Well, we all have our tastes, although it's fair to point out that Mexican cuisine includes a wide diversity of dishes and is enjoyed by millions of non-Mexicans. But if you don't like something, you don't like it.
Hammond joked that "imagine waking up and remembering that you're Mexican", to which Clarkson replied that then you'd just go back to sleep.
Concluding, Jeremy Clarkson said they didn't have to worry about the Mexican ambassador complaining "because at the Mexican embassy the ambassador's going to be sitting there with a remote control like this" (with these words, Clarkson acted as though he were asleep, snoring).
Well, Clarkson was certainly wrong about that! The Mexican ambassador to the United Kingdom, Eduardo Medina-Mora Icaza, sent an official letter of protest. (Here's a photo of Medina-Mora looking very indignant).
"…The presenters of the programme [Clarkson, Hammond and May] resorted to outrageous, vulgar and inexcusable insults to stir bigoted feelings against the Mexican people, their culture as well as their official Representative in the United Kingdom. These offensive, xenophobic, and humiliating remarks only serve to reinforce negative stereotypes and perpetuate prejudice against Mexico and its people…."
(Top Gear Complaint, portal.sre.gob.mx, [pdf]) Jan 31, 2011)
"…the presenters to make a public apology on their programme…I also request the assurances of the BBC that no repetition of last night's shameful conduct will occur. …"
Medina-Mora, by the way, is not a career diplomat. In fact, this is his first diplomatic assignment. He served as Mexico's Attorney General and then as Secretary of Public Safety. It was Medina-Mora who said that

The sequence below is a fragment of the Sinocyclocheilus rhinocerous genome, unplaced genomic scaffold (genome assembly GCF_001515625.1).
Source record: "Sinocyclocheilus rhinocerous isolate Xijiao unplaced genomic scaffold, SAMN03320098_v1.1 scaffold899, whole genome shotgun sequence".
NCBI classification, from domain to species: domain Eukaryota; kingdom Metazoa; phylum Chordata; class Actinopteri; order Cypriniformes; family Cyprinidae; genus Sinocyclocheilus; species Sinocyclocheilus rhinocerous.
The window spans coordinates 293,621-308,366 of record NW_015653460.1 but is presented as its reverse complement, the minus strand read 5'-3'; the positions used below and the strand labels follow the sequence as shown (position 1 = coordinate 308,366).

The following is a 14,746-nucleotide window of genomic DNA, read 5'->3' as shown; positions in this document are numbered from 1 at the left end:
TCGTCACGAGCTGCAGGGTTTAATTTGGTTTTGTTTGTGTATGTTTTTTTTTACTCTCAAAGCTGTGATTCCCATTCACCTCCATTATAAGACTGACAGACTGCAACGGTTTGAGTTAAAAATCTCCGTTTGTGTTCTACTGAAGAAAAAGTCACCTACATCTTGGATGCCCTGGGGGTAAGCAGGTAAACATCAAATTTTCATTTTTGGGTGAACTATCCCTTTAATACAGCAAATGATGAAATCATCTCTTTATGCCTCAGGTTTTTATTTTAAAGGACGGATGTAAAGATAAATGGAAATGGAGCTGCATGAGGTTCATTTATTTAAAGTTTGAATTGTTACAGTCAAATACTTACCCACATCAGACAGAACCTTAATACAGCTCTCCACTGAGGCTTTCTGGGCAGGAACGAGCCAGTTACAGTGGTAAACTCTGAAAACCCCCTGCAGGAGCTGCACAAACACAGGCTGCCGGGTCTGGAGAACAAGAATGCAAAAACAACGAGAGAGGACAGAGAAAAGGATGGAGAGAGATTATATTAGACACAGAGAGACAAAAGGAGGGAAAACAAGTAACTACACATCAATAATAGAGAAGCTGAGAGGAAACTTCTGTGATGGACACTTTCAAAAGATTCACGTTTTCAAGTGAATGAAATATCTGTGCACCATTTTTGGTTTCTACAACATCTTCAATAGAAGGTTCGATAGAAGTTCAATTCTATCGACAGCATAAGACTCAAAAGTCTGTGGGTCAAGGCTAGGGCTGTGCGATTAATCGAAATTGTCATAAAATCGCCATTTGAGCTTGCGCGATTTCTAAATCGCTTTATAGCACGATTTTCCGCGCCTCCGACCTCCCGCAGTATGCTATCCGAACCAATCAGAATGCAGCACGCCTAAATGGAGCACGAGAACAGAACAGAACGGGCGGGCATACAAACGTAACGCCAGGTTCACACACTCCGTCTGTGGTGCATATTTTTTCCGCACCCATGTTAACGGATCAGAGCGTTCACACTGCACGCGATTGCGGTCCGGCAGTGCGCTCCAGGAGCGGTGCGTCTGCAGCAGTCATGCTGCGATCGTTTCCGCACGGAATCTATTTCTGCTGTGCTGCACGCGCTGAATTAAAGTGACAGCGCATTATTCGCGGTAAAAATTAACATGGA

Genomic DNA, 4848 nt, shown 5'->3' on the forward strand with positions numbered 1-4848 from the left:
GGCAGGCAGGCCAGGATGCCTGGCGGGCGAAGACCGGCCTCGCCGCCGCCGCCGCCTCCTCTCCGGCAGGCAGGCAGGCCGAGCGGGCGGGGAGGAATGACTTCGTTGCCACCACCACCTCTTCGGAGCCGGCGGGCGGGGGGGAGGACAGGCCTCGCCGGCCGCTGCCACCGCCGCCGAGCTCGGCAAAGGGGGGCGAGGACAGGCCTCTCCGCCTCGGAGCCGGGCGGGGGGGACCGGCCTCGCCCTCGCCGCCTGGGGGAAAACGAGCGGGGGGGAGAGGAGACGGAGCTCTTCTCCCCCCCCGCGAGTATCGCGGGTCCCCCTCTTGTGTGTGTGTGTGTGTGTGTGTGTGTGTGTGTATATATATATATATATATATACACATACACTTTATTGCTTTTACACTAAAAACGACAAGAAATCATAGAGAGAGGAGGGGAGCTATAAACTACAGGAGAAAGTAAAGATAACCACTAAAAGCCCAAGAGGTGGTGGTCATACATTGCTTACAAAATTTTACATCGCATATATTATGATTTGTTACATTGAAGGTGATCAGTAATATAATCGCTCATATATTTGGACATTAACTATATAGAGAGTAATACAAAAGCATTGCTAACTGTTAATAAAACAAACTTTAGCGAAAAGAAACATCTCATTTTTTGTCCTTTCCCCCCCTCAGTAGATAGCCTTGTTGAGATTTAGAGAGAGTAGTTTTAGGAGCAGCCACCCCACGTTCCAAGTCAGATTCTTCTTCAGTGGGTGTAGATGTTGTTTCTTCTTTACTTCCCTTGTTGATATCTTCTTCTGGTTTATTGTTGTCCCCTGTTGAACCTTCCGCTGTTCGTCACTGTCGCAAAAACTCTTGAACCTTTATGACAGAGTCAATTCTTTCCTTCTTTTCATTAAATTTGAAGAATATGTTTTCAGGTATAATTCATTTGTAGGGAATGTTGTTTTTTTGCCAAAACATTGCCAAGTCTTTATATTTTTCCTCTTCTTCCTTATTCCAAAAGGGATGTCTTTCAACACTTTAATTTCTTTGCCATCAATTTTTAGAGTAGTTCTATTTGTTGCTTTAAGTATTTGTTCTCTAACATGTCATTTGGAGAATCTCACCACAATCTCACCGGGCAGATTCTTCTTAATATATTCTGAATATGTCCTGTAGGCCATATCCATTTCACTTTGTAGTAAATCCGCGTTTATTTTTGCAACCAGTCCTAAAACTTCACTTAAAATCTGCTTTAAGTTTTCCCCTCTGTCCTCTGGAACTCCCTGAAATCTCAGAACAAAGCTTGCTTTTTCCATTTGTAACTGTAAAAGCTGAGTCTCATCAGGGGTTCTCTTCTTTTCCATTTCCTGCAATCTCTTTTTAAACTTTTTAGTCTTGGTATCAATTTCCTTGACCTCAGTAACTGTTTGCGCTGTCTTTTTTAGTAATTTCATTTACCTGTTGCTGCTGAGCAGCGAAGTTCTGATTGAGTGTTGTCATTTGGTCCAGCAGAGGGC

"American law seems absurd to me, because ….the citizens can easily acquire arms. American society lives the consequences of this on a daily basis, and it has begun to be reflected upon as a result of that Korean [Virginia Tech Immigrant Mass Murderer Cho Seung-hui] not long ago."[Mexican Government Vs. Those "Absurd" American Gun Rights, June 20, 2007]
It's been suggested by a columnist in the Mexican media that Medina-Mora's big outcry is to gain attention, of which he has been starved for the past fourteen months. [¿A quién cuida Medina Mora?, El Universal, February 5, 2011] That makes sense.
Another Mexican living in the United Kingdom is suing Top Gear under Britain's Orwellian new Equality Law:
"Iris de la Torre, a jewelery design student in London, is bringing the claim under a new equality law. Her lawyers claim it could cost the BBC £1million in damages. They have demanded the hit BBC1 motoring show is taken off the air and an investigation made into the comments.
"The lawyers, Equal Justice, have previously taken action against Channel 4 over comments about Indian actor Shilpa Shetty, made on Celebrity Big Brother. [See here for that issue]